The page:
The Case Against Donald Trump
BY THE EDITORIAL BOARD
The Editorial Board is a group of opinion journalists
whose views are informed by expertise,
research, debate and certain longstanding values.
It is separate from the newsroom.
Donald Trump’s re-election campaign poses the greatest threat to American democracy since World War II.
Mr. Trump’s ruinous tenure already has gravely damaged the United States at home and around the world. He has abused the power of his office and denied the legitimacy of his political opponents, shattering the norms that have bound the nation together for generations. He has subsumed the public interest to the profitability of his business and political interests. He has shown a breathtaking disregard for the lives and liberties of Americans. He is a man unworthy of the office he holds.
The editorial board does not lightly indict a duly elected president. During Mr. Trump’s term, we have called out his racism and his xenophobia. We have critiqued his vandalism of the postwar consensus, a system of alliances and relationships around the globe that cost a great many lives to establish and maintain. We have, again and again, deplored his divisive rhetoric and his malicious attacks on fellow Americans. Yet when the Senate refused to convict the president for obvious abuses of power and obstruction, we counseled his political opponents to focus their outrage on defeating him at the ballot box.
Nov. 3 can be a turning point. This is an election about the country’s future, and what path its citizens wish to choose.
The resilience of American democracy has been sorely tested by Mr. Trump’s first term. Four more years would be worse.
But even as Americans wait to vote in lines that stretch for blocks through their towns and cities, Mr. Trump is engaged in a full-throated assault on the integrity of that essential democratic process. Breaking with all of his modern predecessors, he has refused to commit to a peaceful transfer of power, suggesting that his victory is the only legitimate outcome, and that if he does not win, he is ready to contest the judgment of the American people in the courts or even on the streets.
Kathleen Kingsbury, acting editorial page editor, wrote about the editorial board’s verdict on Donald Trump’s presidency in a special edition of our Opinion Today newsletter. You can read it here.
The enormity and variety of Mr.Trump’s misdeeds can feel overwhelming. Repetition has dulled the sense of outrage, and the accumulation of new outrages leaves little time to dwell on the particulars. This is the moment when Americans must recover that sense of outrage.
It is the purpose of this special section of the Sunday Review to remind readers why Mr. Trump is unfit to lead the nation. It includes a series of essays focused on the Trump administration’s rampant corruption, celebrations of violence, gross negligence with the public’s health and incompetent statecraft. A selection of iconic images highlights the president’s record on issues like climate, immigration, women’s rights and race. And alongside our judgment of Mr. Trump, we are publishing, in their own words, the damning judgments of men and women who had served in his administration.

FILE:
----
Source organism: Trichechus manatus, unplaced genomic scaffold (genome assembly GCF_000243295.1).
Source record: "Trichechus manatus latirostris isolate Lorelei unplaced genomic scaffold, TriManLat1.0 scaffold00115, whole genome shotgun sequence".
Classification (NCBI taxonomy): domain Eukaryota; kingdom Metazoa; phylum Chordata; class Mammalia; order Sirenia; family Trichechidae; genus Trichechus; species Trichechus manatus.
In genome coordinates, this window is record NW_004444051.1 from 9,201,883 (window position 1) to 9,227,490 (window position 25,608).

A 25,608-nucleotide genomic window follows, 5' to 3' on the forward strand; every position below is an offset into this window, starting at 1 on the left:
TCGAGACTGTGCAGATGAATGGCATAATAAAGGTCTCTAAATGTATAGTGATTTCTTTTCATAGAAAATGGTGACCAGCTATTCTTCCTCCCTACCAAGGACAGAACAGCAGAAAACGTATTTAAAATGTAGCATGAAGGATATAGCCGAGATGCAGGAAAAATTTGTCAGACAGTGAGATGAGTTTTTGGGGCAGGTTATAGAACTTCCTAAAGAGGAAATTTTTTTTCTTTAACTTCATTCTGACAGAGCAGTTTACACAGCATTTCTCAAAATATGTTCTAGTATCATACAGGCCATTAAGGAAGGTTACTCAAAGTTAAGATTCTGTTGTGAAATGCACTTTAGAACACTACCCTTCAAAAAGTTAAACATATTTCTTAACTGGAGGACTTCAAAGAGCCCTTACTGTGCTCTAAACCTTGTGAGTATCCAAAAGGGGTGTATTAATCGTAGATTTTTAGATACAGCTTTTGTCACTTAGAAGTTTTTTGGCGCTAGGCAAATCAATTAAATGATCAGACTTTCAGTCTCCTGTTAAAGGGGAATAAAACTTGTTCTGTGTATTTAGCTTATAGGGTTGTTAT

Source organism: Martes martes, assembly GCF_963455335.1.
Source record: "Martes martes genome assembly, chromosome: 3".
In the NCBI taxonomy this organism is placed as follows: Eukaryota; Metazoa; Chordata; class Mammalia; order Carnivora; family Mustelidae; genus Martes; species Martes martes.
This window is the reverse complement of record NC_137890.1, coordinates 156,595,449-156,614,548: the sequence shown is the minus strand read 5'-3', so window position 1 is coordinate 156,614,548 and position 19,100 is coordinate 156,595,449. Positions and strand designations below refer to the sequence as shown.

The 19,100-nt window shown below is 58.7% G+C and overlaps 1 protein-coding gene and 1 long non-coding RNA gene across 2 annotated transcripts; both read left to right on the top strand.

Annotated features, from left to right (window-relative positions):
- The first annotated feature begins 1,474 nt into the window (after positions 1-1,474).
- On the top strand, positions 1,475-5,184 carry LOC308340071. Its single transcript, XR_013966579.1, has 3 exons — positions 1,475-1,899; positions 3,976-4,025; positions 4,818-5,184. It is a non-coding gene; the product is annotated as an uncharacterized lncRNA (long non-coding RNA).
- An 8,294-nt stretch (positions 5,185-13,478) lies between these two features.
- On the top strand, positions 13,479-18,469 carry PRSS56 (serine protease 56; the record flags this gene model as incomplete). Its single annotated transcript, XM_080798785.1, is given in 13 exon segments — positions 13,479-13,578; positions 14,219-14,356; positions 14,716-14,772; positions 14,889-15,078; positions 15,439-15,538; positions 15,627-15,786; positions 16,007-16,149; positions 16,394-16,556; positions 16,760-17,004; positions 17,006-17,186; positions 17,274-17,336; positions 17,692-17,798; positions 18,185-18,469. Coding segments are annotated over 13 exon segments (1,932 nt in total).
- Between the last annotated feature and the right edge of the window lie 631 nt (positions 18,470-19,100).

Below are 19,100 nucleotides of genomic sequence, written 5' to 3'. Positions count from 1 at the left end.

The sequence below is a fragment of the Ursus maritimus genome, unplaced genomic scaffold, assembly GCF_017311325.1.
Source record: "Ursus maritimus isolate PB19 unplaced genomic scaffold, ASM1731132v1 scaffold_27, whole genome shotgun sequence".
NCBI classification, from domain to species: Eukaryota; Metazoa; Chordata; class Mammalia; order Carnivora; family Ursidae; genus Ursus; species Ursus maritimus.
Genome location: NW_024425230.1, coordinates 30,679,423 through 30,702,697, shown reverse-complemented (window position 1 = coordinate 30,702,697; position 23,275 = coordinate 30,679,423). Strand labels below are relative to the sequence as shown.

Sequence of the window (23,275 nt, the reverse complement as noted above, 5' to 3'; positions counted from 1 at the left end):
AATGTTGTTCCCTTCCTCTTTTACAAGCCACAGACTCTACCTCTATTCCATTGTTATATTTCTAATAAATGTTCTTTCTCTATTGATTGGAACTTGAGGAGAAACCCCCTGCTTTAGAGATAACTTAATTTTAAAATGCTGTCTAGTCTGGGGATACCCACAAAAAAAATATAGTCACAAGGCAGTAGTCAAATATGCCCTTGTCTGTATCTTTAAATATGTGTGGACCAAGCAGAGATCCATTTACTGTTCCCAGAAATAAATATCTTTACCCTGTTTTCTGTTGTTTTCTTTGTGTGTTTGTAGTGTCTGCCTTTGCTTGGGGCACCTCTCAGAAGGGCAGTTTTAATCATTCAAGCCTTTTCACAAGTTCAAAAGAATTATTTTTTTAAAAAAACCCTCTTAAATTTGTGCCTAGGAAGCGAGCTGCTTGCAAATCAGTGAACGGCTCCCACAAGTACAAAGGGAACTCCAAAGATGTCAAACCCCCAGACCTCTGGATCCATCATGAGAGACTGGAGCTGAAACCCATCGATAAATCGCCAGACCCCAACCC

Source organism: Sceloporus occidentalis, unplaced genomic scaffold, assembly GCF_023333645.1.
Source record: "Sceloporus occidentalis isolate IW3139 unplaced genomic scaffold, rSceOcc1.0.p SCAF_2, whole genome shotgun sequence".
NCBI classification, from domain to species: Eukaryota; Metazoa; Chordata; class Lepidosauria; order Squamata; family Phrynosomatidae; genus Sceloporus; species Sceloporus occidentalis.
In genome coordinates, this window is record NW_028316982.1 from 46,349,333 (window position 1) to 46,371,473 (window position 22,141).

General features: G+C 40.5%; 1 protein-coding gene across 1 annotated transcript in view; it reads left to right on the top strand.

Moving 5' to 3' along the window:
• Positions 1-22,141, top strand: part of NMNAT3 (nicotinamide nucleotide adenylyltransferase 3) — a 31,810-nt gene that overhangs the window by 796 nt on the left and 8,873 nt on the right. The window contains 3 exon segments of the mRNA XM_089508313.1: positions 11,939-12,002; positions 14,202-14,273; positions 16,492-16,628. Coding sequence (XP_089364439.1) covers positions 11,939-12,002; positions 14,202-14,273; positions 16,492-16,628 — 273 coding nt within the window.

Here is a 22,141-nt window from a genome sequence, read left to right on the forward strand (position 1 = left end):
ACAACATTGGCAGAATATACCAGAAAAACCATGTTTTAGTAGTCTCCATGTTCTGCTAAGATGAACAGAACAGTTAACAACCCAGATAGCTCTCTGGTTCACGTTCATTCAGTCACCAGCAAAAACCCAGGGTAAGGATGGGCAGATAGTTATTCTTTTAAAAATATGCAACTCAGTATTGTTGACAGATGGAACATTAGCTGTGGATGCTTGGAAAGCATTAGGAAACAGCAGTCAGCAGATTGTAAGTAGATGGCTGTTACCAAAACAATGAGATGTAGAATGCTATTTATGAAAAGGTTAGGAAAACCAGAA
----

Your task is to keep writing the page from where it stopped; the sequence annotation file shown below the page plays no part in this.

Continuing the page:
The urgency of these essays speaks for itself. The repudiation of Mr. Trump is the first step in repairing the damage he has done. But even as we write these words, Mr. Trump is salting the field — and even if he loses, reconstruction will require many years and tears.
Mr. Trump stands without any real rivals as the worst American president in modern history. In 2016, his bitter account of the nation’s ailments struck a chord with many voters. But the lesson of the last four years is that he cannot solve the nation’s pressing problems because he is the nation’s most pressing problem.
He is a racist demagogue presiding over an increasingly diverse country; an isolationist in an interconnected world; a showman forever boasting about things he has never done, and promising to do things he never will.
He has shown no aptitude for building, but he has managed to do a great deal of damage. He is just the man for knocking things down.
As the world runs out of time to confront climate change, Mr. Trump has denied the need for action, abandoned international cooperation and attacked efforts to limit emissions.
He has mounted a cruel crackdown on both legal and illegal immigration without proposing a sensible policy for determining who should be allowed to come to the United States.
Obsessed with reversing the achievements of his immediate predecessor, Barack Obama, he has sought to persuade both Congress and the courts to get rid of the Affordable Care Act without proposing any substitute policy to provide Americans with access to affordable health care. During the first three years of his administration, the number of Americans without health insurance increased by 2.3 million — a number that has surely grown again as millions of Americans have lost their jobs this year.
He campaigned as a champion of ordinary workers, but he has governed on behalf of the wealthy. He promised an increase in the federal minimum wage and fresh investment in infrastructure; he delivered a round of tax cuts that mostly benefited rich people. He has indiscriminately erased regulations, and answered the prayers of corporations by suspending enforcement of rules he could not easily erase. Under his leadership, the Consumer Financial Protection Bureau has stopped trying to protect consumers and the Environmental Protection Agency has stopped trying to protect the environment